I have even seen the first DEC report a positive angle , and the very next line,  repeated at the same clock time, of a huge DEC negative angle. A few times BOTH DEC readouts  have EVEN been identical, but that is pretty rare.

Here is just one example of this dichotomy – the CP4 must be super colossal,  to flip that fast in less than a millisecond.

0000295 2018-04-21 22:18:51.282: Debug, 3DView, Dec Angle Changed = 46.3716666666667

0000296 2018-04-21 22:18:51.282: Debug, 3DView, Dec Angle Changed = -226.371666666667

How do I interpret such strange messages – it isn’t even a complimentary angle?
Is one of these a “servo gear angle” ?

    I think we need a Manual, rather than just an Appendix section in the user guide, to understand the APCC log.

Joe


Re: Aperture vs Focal Ratio to determine exposure time

topboxman
 

Are you using same camera at F/10 and F/2? If you are using same camera, I find it hard to believe you get similar performance at similar exposure times at f/10 and f/2. If you are using different cameras with different pixel sizes which changes image scale, then I can believe it.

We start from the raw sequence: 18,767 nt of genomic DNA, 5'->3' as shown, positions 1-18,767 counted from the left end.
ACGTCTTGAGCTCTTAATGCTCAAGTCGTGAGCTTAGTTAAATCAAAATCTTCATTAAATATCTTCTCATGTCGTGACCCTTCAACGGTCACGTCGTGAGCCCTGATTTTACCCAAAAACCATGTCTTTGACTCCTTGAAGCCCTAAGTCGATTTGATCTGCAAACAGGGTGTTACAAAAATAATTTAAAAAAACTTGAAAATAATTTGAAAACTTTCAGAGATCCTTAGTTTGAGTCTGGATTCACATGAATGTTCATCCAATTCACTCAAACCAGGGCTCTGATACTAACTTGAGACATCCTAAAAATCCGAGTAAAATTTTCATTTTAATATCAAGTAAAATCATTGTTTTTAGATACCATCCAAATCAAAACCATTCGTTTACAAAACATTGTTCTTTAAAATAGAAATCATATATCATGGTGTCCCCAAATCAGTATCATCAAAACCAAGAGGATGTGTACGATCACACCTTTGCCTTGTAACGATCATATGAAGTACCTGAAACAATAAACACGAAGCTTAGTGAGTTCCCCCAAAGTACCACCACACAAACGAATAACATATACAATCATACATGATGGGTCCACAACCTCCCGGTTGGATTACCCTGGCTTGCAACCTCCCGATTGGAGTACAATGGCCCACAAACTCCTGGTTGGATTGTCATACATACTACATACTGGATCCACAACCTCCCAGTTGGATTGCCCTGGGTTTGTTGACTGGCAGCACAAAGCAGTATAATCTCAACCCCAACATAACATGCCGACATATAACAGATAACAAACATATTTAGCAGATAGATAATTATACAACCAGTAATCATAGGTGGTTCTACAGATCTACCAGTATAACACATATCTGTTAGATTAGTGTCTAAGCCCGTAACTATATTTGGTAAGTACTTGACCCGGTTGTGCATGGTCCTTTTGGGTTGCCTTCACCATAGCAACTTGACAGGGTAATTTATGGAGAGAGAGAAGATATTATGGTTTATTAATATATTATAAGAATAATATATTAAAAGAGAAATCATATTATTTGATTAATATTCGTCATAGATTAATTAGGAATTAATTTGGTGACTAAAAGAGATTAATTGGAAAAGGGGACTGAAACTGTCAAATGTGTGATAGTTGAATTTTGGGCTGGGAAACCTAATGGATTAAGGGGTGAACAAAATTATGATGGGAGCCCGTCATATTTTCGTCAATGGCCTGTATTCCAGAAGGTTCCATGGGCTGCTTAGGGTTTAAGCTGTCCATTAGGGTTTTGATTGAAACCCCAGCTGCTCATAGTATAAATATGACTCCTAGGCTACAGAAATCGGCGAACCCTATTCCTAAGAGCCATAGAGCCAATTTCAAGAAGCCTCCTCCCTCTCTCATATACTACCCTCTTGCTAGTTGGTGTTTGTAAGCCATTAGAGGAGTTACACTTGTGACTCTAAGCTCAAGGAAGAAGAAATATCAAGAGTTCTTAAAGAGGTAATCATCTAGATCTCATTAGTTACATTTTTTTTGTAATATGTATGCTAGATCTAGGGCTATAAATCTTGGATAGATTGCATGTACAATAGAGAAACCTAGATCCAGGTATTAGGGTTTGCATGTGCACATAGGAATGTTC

I find Stan Moore's article very misleading and poorly written.

Peter


---In ap-gto@..., <mkea13800@...> wrote :

Peter,

I’ve been researching this recently and found this article by Craig Stark that I also posted in the EAA section of CN.  I was interested because I found that using my C11 at f/10 versus f/2 with Hyperstar doesn’t require much more exposure for the same object and certainly not 25 times more.  Stan Moore also has an article referred to in Craig’s article that states f ratio doesn’t matter for digital cameras as long as the signal stays well above the read noise.  It’s aperture that makes the difference.  It’s different for film.  Great topic.  I’ll be interesting to see what others think.